The intriguing finding of some protective association with non-statin use also raises the possibility that lipid diseases as a whole may be associated with the presence of glaucoma, as seen in the higher proportion of cases with lipid disorders compared to controls. There have been no studies to suggest this is the case in population-based evaluations to date. Nevertheless, the associations found here, both in the protective association with cholesterol lowering agents and the higher rate of lipid disorders seen in those with glaucoma compared to controls, suggests that such inquiry is warranted. Thus, additional work is also needed to clarify the nature of the association between the presence of lipid disorders and the use of medications to lower lipid.
  • [0039]
    The evidence in favor of an independent role for treatment, however, is found in the significant OR of 0.63 among those with lipid disorders who have received statin treatment compared to those who have not, even after adjusting for co-morbid conditions.
  • [0040]
    Among those without cerebrovascular disease, statin use was protective for the development of glaucoma (OR of 0.76, with a CI of 0.58 to 0.99) while those with cerebrovascular disease demonstrated a positive association between statin use and glaucoma (OR of 2.01, with a CI of 0.99 to 4.10). This result is difficult to interpret. This could be a spurious association or an anomaly in the data or results. Alternatively, it may reflect the more general state of vascular supply to the central nervous system. Those without a history of cerebrovascular disease have a statin association similar to the other subpopulations and the population as a whole in this study. Those with a history may reflect a strong difficulty in vascular flow that overrides the effects of statins, since even those who do not use statins have an elevated, albeit not significant, risk of glaucoma (OR of 1.65). Further, those who have such conditions and who have been placed on statins may have cerebrovascular disease of greater severity than those that do not.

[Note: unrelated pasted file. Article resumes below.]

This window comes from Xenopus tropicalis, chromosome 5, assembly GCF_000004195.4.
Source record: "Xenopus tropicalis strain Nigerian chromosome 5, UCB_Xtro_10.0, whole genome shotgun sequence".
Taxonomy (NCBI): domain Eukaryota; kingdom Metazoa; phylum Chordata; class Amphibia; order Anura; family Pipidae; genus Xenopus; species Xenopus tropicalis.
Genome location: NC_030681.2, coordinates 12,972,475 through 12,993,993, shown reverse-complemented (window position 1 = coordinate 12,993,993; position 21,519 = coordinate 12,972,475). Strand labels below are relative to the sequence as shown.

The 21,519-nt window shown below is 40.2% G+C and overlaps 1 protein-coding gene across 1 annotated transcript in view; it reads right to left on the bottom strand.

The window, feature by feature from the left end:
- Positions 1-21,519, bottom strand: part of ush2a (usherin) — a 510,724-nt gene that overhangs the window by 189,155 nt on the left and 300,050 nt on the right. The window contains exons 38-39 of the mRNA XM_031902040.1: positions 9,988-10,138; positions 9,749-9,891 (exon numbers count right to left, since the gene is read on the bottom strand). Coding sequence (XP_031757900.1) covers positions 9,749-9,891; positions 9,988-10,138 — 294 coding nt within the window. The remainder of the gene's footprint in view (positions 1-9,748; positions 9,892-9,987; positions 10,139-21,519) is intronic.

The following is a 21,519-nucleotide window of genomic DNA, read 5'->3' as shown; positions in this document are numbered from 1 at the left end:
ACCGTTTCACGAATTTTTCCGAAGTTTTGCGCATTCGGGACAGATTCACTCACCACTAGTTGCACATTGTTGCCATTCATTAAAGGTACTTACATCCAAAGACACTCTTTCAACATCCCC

• [0041]
    The above study has certain limitations. First, the study population consisted entirely of men, since it was an older VA population. Additional research on the association between statin use and glaucoma among women is necessary. Second, the diagnoses of glaucoma were made by individual physicians without the use of standardized criteria, which could introduce significant differences relative to other studies and study populations. However, there is no reason to expect the diagnosis of glaucoma to have been biased by the use of statins. Third, the diagnoses were subject to miscoding into ICD-9 codes; again, however, there is no reason to suspect that bias would result from this. Fourth, no clinical data was available, so no comment can be made on the severity of glaucoma. Fifth, statin use was defined on the basis of a filled prescription within the BVAMC pharmacy service. This suggests that a patient with a statin prescription record but no matching fill record would be classified as a non-statin user even though he did indeed use statins by filling the prescription outside the BVAMC system. Such misclassification, however, would only bias to the null. Additionally, since over 90% of statin prescriptions were filled at the BVAMC, this is unlikely to have produced a significant effect. Finally, race was unknown for a large proportion of our study population (both cases and controls). However, the race distribution among those with known data was similar to what would be expected given population-based studies and thus unlikely to introduce spurious results in the analyses. Information on additional potentially confounding characteristics (e.g., smoking) was similarly not available.
  • [0042]